Background : The NHS in England has been subject to numerous reforms and changes in health policy since its inception in 1948. Such changes often mean that organisational strategies are halted, diverted or otherwise prevented from being completed. To date research in health care settings has considered change in a broad context but there has been limited research which focuses on how organisations respond and adapt to changes in health policy specifically. The objective of this research is to explore how existent change management literature and models can be used to understand how organisations respond to changes in health policy. Methods : In 2010 the White Paper ‘Equity and Excellence Liberating the NHS’ was released. The paper, which proposed ambitious and widespread reform to the NHS, was met with significant resistance and experienced a protracted passage through Parliament. This research utilised the changing policy landscape to conduct a natural experiment, using a commissioning organisation as a case study, to understand responses to these policy changes. The eight factors of receptivity model was used as a medium to explore organisational receptivity to NHS policy changes. Results : A synthesis of the results is presented in the form of a new model to guide organisations in developing receptivity to change. The model identifies four key factors influencing the organisation’s ability to respond to policy change policy system management, organisational context and change agenda and locale. Conclusions : Receptivity to policy change in the NHS is influenced by different factors than traditional management induced change or organic organisational change. Implications : for policy makers have been drawn from this research which includes the need to develop coherent policy with clearly articulated vision, the requirement to manage national political culture, the importance of tackling system issues, and the need for careful management during transitions to avoid loss of valuable skills and expertise.

A mixed-methods investigation of the extent to which routinely collected information can help evaluate the implementaion of screening and brief alcohol interventions in primary health care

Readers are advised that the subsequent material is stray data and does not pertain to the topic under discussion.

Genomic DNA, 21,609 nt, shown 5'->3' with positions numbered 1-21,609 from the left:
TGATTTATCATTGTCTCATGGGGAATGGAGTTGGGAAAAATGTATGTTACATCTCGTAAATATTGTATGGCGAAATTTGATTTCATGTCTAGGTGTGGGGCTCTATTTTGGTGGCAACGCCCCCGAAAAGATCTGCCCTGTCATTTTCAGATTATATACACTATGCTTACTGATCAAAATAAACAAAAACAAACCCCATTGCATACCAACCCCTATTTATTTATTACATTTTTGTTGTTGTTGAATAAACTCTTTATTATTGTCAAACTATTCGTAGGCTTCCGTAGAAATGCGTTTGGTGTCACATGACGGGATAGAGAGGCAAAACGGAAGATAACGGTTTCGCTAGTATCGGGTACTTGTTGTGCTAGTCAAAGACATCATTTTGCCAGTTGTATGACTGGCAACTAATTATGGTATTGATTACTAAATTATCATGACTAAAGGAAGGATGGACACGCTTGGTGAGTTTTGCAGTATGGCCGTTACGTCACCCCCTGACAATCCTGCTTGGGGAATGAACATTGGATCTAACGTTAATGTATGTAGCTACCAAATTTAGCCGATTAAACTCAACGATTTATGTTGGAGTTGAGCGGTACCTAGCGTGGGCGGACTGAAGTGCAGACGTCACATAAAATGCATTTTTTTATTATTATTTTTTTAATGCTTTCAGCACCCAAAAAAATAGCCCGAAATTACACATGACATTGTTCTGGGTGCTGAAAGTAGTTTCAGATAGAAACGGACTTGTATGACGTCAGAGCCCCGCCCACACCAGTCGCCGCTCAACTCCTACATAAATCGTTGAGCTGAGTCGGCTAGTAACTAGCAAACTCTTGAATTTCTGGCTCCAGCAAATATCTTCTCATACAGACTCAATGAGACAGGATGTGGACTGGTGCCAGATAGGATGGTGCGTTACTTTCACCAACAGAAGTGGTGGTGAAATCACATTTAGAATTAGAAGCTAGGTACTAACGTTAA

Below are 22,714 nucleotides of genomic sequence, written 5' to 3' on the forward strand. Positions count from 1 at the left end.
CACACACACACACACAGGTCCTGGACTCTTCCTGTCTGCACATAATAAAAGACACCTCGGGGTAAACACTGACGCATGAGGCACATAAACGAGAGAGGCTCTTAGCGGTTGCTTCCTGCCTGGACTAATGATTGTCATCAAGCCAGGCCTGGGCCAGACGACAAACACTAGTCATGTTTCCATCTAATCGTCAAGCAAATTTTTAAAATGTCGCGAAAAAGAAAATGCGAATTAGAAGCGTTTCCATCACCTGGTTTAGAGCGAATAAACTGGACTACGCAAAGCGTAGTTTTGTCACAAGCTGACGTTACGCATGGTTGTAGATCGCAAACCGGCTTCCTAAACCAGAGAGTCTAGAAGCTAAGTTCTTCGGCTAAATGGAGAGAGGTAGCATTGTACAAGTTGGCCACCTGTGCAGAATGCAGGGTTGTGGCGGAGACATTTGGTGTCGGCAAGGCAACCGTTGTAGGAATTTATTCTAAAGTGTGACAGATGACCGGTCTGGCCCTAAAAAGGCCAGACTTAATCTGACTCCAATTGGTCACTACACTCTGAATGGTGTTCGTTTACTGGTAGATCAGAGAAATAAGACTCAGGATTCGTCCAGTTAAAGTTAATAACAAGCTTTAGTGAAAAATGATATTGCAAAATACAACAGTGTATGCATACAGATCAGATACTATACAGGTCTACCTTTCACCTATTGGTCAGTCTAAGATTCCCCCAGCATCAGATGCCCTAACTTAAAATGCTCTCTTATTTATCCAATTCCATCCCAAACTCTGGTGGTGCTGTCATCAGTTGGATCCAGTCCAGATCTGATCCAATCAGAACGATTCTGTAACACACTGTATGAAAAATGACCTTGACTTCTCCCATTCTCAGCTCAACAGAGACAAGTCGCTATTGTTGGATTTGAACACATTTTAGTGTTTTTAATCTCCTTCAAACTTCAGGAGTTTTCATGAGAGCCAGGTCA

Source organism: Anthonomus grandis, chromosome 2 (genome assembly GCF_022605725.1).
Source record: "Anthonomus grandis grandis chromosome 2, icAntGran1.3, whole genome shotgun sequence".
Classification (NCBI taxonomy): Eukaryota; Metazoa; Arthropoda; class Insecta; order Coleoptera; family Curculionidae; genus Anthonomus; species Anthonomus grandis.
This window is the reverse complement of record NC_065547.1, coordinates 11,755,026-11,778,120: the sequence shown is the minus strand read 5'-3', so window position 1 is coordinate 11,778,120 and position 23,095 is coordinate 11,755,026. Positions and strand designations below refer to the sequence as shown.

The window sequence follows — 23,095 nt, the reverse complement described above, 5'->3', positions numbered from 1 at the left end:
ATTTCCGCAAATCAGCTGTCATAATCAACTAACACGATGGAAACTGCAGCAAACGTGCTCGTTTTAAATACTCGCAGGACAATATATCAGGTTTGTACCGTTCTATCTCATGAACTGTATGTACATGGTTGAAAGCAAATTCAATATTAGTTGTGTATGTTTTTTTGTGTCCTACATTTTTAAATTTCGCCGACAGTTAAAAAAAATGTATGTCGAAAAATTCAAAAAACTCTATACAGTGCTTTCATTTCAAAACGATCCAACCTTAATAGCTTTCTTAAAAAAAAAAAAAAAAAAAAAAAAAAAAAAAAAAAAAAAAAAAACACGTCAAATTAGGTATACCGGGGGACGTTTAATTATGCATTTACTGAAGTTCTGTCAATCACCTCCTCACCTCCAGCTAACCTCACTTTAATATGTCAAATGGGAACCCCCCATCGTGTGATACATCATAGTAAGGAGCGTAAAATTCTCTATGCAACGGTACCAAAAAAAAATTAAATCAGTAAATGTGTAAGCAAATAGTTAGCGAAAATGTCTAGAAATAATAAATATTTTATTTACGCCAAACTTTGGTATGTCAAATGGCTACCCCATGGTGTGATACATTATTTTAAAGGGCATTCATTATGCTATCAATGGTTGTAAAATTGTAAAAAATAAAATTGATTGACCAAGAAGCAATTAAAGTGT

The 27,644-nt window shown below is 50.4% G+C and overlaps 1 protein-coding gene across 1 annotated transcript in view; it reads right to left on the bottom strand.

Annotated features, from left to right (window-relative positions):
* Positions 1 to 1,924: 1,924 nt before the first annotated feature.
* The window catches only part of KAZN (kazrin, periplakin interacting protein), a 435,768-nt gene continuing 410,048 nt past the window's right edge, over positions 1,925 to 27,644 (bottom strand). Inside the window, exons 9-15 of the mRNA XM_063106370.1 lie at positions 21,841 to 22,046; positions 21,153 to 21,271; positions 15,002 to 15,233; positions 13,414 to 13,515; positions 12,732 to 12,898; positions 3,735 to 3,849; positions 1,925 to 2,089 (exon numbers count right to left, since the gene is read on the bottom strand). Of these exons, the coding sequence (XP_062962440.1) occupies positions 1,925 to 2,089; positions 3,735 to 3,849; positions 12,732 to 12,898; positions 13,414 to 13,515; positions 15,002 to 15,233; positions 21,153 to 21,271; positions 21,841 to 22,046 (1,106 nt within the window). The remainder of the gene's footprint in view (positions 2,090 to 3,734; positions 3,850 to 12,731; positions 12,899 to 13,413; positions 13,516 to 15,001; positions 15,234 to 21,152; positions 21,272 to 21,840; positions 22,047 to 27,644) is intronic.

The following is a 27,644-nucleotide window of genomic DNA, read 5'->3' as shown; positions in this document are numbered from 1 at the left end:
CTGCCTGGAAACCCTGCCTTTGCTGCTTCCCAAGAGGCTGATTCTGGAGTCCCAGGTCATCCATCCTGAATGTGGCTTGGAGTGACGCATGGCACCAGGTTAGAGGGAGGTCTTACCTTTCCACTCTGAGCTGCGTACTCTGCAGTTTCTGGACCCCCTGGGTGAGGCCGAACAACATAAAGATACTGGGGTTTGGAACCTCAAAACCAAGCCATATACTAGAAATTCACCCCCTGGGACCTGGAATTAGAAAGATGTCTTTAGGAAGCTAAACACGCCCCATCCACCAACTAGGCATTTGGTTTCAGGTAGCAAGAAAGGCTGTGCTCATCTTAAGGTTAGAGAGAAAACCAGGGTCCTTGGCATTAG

O'Donnell, Amy Jane January 2014 (has links)
Background: UK health policy has sought to encourage alcohol screening and brief intervention (ASBI) delivery in primary care, including via pay-for-performance (P4P) schemes. To measure the impact of such policies, a range of data exist, including General Practitioner (GP) Read codes, which record all clinical activity. However, previous studies have highlighted the difficulties of using Read code data for evaluation purposes, with concerns around the distorting effect of P4P on healthcare recording. Against this background, this research investigated whether Read code data can be used to provide a meaningful measure of ASBI implementation in primary care. Methods: Sequential mixed methods design, comprising: (1) systematic literature review to identify what factors influence the recording of routine clinical data by UK primary care physicians; (2) analysis of ASBI Read code data from 16 GP practices in North East England; (3) 14 GP interviews to explore the barriers and facilitators affecting their ASBI recording. Results: (1) Multiple factors shape primary care physicians’ recording of routine data, including structural influencers (such as the design and resourcing of the coding system), and psychosocial factors (including patient characteristics and physicians’ perspectives on their role as care-givers). (2) 287 Read codes exist to record alcohol- related activity however only a small minority are used regularly, generally relating to the identification of alcohol use disorders. Whilst many unused Read codes are associated with relatively rare alcohol conditions, a significant number relate to duplicate or outmoded terminology. Overall, practices associated with higher recorded rates of key ASBI service indicators were signed up to P4P schemes. (3) GP interviews suggested that across all practices, nurse-administered ASBI components were most likely to be provided and coded consistently, with GP-delivery and recording activity far more ad hoc. Conclusion: Whilst routine data may be a valid indicator of more successfully embedded ASBI activity in UK primary healthcare following the introduction of P4P schemes, measuring the impact on delivery at GP level remains challenging due to the deficiency of the available Read code data across a number of quality dimensions.